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Re: Berkeley Students (Boalties) Taking Questions

Postby bilbobaggins » Sun Jul 18, 2010 3:26 pm

I have yet to hear of or experience a Boalt professor who uses the Socratic method. The closest would be a con law prof who shouts inane questions and then interrupts with the next question before you can answer the first one.

Most professors I had were less engaging than most I had in UG. Most are fairly nice in class unless you really make yourself look bad or continuously pass when called on.

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gymboree
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Re: Berkeley Students (Boalties) Taking Questions

Postby gymboree » Mon Jul 19, 2010 12:32 am

Tangerine Gleam wrote:
markariz wrote:I know we don't get to chose our profs, but I'm interested to hear some 1L prof reviews just to know what to expect when we get our schedules in August. Can any former 1Ls just go class by class and discuss briefly teaching style (how socratic, types of evaluation, etc.) and course load for each prof they had their 1L year? Thanks!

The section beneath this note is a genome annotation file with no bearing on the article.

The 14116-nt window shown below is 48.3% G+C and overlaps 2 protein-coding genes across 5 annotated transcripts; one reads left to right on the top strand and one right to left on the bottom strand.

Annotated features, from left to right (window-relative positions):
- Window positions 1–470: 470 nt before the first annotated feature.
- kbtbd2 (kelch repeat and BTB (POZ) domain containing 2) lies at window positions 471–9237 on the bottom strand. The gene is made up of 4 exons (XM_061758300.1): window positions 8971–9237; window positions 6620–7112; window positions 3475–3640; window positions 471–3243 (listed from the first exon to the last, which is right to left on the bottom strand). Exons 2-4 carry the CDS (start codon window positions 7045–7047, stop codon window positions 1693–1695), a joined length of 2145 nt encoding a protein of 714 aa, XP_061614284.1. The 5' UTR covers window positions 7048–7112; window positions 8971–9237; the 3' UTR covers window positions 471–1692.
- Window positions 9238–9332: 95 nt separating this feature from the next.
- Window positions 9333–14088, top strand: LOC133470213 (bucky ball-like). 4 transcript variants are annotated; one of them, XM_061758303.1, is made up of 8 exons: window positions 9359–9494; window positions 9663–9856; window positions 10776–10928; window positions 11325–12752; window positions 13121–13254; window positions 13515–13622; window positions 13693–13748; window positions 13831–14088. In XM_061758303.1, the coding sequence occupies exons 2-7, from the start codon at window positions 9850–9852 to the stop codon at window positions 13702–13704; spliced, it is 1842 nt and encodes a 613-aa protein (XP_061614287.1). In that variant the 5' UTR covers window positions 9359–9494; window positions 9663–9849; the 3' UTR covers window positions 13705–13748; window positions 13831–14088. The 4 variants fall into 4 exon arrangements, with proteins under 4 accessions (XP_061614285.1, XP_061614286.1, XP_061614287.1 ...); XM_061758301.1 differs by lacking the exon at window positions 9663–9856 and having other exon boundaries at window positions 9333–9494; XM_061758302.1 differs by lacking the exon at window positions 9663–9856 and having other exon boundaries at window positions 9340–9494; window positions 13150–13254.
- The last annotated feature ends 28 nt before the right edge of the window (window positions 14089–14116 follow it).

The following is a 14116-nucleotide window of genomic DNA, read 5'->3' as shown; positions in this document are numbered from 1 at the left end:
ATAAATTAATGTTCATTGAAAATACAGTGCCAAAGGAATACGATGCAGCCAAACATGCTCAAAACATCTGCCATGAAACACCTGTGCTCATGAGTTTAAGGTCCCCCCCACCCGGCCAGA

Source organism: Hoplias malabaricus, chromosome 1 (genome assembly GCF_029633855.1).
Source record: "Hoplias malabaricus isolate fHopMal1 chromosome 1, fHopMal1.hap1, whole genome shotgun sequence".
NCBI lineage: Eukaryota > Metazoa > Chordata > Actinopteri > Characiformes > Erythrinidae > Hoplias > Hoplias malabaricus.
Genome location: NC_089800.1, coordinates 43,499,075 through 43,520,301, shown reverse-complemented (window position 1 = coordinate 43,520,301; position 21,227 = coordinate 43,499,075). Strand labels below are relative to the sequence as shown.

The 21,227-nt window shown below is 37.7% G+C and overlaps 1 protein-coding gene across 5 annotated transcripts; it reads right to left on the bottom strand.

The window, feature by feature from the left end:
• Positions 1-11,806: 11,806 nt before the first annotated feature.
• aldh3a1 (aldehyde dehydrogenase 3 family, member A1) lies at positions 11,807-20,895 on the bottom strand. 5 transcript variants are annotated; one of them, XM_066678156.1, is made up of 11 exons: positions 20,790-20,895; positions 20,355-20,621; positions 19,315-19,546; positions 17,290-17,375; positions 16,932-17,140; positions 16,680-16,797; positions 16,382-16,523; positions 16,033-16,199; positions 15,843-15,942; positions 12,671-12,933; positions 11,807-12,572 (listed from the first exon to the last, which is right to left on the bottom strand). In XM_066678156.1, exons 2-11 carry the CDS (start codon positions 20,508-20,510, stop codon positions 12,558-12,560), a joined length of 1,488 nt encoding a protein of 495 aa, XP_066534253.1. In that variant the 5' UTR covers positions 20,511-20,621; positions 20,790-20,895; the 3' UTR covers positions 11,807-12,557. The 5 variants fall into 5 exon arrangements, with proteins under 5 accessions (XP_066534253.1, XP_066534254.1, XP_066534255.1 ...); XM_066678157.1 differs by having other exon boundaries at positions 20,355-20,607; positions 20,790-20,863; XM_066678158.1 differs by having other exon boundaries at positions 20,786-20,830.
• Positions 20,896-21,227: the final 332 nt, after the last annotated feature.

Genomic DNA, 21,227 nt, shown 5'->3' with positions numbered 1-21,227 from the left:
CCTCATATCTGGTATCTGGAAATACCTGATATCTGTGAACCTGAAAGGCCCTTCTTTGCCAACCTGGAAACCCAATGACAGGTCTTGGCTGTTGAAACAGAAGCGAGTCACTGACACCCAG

I know we don't get to choose our professors first semester, but I too would be interested in learning about others' 1L experiences. On average, how many hours a day (or per week) are you in class?

And how much time did you spend studying? Obviously it differs greatly from person to person, but anecdotes are always interesting.

Can't believe we start in less than 4 weeks...



More 2L/3L input on the 1L professors/classes would be great! We don't have our schedules yet, but notes about fave professors/classes or those to watch out for (and tips for handling them) would be helpful!

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Rotor
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Re: Berkeley Students (Boalties) Taking Questions

Postby Rotor » Mon Jul 19, 2010 3:24 am

The prof question really is so open ended it's tough to answer. Once you all get your schedules, we might be able to answer specifics for you.

In general though, I haven't heard of anyone using socratic method at Boalt. More just typical lecture/discussion.